But if I wanted to watch a conventional romance, even one with Alan Rickman, I have quite a few to choose from, so what makes this movie special? The pageantry, for one. Rickman's directorial style is very lean on dialogue and long on landscape, using a Wes Anderson-style geometric shot construction to get the glory and the splendor of Versailles across, a world of wigs and gowns and stockings and poisonous politics, wherein everyone is quite happily sleeping with everyone else in "arrangements" that only the French could possibly keep track of. So it is with Stanley Tucci, who steals the show as the Phillipe, Duke of Orleans and brother of the King, whom he plays as an endlessly talkative, flamboyantly gay ornament of the court, whose wife, Princess Elizabeth of the Palatine (Paula Paul) has come to a perfectly happy arrangement with the above, aligning herself with Madame De Montespan, chief Mistress of the King (this was an official position in those days). Fortunately, the film doesn't expect us to remember who is who among the dizzying array of Madames and Seigneurs that we are presented with, but hints constantly at the byzantine complexities that surround the characters, getting everything across, as a rule, with inference and wordplay. Indeed, the dialogue in the film is almost relentlessly off-point, using metaphor and voice tones to say what is actually going on. It's a strange effect to someone used to more traditional Hollywood fare, but the resulting film feels a lot richer for it, as the characters circle around one another dispensing charm and venom in equal measure. A particular gem is Helen McCroy, playing Schoenaerts' cold-hearted courtesan of a wife, a woman who has elevated her husband through marriage and does not intend to ever let him forget it, even as she dallies with other men (as does largely everyone in the movie). The music, meanwhile, by cellist Peter Gregson, complements the effect with baroque splendor, a chamber orchestra to accompany a world that is consciously artificial.


Things Havoc disliked:The dialogue in this film is quite rarefied, and while I would hesitate, generally to cite that as a negative, it can actually be quite hard to figure out what the hell people are talking about (or doing) as a result. An extended sequence, midway through the film, where a promenade in the countryside stumbles upon what appears to be a pagan altar, seems to serve no purpose whatsoever except to allow a rider to announce that someone is dead, while the confusion of Winslet's character concerning the intrigues of the court translates to nothing more than confusion for the audience on the same subject. I could not tell, for instance, which mistress was and was not on the outs with the King at any given moment, which is a matter, as it turns out, of some importance, nor have I any idea why Winslet, approaching the most important job interview of her life, would decide for no apparent reason to begin messing around with the potted plants in her prospective employer's front yard.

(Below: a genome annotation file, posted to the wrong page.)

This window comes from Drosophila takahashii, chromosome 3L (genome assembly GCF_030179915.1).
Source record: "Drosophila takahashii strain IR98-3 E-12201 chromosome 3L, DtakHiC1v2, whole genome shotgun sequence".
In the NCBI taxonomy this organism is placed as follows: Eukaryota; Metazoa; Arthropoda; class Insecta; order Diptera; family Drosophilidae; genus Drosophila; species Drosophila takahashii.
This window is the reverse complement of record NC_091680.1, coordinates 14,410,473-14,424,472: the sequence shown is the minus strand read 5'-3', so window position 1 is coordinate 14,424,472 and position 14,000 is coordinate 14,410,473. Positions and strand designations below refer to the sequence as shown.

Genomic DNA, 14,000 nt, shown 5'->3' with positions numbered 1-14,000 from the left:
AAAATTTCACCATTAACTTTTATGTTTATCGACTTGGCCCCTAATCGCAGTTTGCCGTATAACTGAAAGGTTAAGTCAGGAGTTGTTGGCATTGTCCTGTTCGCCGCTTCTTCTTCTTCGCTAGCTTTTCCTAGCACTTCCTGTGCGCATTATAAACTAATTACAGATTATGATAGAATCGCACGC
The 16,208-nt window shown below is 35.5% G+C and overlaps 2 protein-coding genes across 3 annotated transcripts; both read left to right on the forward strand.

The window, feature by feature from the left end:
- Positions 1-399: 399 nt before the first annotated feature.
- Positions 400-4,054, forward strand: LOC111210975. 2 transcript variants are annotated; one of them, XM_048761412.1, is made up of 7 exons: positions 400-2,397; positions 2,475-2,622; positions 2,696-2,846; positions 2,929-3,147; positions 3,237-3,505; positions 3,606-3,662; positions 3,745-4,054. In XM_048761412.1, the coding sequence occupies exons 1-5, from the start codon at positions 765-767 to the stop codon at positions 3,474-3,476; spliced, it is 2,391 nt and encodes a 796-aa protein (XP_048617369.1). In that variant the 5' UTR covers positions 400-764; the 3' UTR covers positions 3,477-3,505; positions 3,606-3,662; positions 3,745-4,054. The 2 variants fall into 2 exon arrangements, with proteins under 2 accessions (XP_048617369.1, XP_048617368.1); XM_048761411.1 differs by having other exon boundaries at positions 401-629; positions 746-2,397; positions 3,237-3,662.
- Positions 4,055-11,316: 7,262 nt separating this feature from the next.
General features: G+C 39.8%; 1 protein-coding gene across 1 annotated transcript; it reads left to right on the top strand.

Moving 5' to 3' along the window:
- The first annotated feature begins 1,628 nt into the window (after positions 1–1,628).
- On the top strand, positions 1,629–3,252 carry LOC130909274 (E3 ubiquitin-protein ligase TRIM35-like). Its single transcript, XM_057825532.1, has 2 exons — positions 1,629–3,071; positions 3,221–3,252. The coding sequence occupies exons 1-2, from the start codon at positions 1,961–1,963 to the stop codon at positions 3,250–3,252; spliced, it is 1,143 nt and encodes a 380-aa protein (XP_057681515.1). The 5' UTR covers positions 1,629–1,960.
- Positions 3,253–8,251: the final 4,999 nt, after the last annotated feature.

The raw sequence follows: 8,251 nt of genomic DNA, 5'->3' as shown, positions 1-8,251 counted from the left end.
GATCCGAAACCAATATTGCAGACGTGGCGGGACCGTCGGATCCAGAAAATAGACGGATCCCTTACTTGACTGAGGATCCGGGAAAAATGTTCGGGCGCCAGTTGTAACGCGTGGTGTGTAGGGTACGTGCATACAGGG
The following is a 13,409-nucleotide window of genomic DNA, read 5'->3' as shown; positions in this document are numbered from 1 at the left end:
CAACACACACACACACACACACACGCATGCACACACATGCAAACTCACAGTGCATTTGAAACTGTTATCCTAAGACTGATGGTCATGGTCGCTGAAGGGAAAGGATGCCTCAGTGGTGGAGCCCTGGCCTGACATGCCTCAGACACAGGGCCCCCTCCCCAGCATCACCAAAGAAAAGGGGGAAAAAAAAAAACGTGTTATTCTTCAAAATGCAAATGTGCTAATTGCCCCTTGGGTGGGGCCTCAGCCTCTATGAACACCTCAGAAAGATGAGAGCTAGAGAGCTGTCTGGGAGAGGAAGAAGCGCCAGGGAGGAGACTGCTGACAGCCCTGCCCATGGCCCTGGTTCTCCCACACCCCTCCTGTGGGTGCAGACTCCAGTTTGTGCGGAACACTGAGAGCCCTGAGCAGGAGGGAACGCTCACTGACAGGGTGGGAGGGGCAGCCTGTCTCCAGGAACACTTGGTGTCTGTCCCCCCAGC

And yet, strangely for a movie which turns in circles this lofty, so lofty that a critic as experienced as myself was lost several times, the actual plot of the film, as so often in romances, is relatively shallow, particularly in the second half, wherein Schoenaerts' wife spontaneously develops a Mean Girls' streak to her, and decides to sabotage a royal construction project for no reason other than spite and to no effect other than getting herself in a great deal of entirely predictable trouble. In a film where literally everyone has a mistress or a lover, where she suddenly develops a jealous streak sufficient to be willing to risk summary execution is beyond me, but we require a "crisis" of some sort to drive the formula plot forward, so there. All is forgotten, of course, by the end of the film, as is the "little chaos" of the film's title, a subject it took some pains to set up and then fails entirely to pay off. Much time is devoted to the fact that Winslet's gardener has shocking (one might even say British) ideas regarding landscape and horticulture, preferring the chaos of nature to the rigid order of French-style gardens (believe it or not, I know what I'm talking about). And yet having established Winslet as a Gardener who Doesn't Play By The Rules (imagine an 80s cop movie with this concept), she then spends the rest of the film playing by the rules. The final result, an outdoor ballroom with a cascading fountain (which I have seen in the real Versailles) is indeed very pretty, but has no element of Chaos within it, Little or otherwise.


Final thoughts:    A Little Chaos is the sort of movie that isn't commonly reviewed on this website, mostly because I don't care for formula romances enough to bother to see them. But to my surprise, despite the criticisms I leveled at it a moment ago, Alan Rickman's second (and sadly, final) directorial effort is an effortlessly-charming little film, one that speaks well above the intellectual level of its plot, and which imbues its admittedly formulaic structure with warmth and light and a soft-hearted cheer that is entirely fitting of the purpose it has unfortunately taken on. I am, of course, indisputably biased regarding this movie, being both a Francophile of long-standing, and an abject admirer of Alan Rickman's work. But given the jaundiced eye I generally cast upon romantic period pieces of this sort (the less I have to discuss Pride and Prejudice, the happier everyone will be), a movie that wins me over despite that is perhaps worth giving a shot to. And if nothing else, A Little Chaos serves as a fine tribute to a legendary actor, who will most certainly, by this critic at least, be missed.

 
Final Score:  7.5/10


Next Time:  A yearly tradition returns for another installment!